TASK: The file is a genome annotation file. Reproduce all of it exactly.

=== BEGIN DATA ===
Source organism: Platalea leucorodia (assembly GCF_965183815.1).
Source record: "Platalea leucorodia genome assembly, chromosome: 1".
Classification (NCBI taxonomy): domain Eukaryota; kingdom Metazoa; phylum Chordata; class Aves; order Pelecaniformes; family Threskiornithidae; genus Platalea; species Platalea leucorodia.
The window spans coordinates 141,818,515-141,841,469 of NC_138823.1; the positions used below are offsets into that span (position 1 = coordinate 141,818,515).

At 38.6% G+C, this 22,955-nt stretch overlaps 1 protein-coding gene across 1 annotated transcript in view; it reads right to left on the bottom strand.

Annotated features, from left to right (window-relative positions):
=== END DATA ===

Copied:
Source organism: Platalea leucorodia (assembly GCF_965183815.1).
Source record: "Platalea leucorodia genome assembly, chromosome: 1".
Classification (NCBI taxonomy): domain Eukaryota; kingdom Metazoa; phylum Chordata; class Aves; order Pelecaniformes; family Threskiornithidae; genus Platalea; species Platalea leucorodia.
The window spans coordinates 141,818,515-141,841,469 of NC_138823.1; the positions used below are offsets into that span (position 1 = coordinate 141,818,515).

At 38.6% G+C, this 22,955-nt stretch overlaps 1 protein-coding gene across 1 annotated transcript in view; it reads right to left on the bottom strand.

Annotated features, from left to right (window-relative positions):